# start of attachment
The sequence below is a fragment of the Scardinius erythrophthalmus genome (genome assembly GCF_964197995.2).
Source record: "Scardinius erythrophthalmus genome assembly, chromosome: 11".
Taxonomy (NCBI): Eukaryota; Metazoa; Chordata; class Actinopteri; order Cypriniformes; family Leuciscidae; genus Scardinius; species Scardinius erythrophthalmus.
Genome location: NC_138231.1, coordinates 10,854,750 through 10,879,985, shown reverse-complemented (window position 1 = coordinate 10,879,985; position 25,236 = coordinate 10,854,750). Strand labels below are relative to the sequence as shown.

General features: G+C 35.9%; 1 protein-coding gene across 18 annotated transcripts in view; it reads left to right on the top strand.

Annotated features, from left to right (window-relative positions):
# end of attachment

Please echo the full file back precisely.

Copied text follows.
The sequence below is a fragment of the Scardinius erythrophthalmus genome (genome assembly GCF_964197995.2).
Source record: "Scardinius erythrophthalmus genome assembly, chromosome: 11".
Taxonomy (NCBI): Eukaryota; Metazoa; Chordata; class Actinopteri; order Cypriniformes; family Leuciscidae; genus Scardinius; species Scardinius erythrophthalmus.
Genome location: NC_138231.1, coordinates 10,854,750 through 10,879,985, shown reverse-complemented (window position 1 = coordinate 10,879,985; position 25,236 = coordinate 10,854,750). Strand labels below are relative to the sequence as shown.

General features: G+C 35.9%; 1 protein-coding gene across 18 annotated transcripts in view; it reads left to right on the top strand.

Annotated features, from left to right (window-relative positions):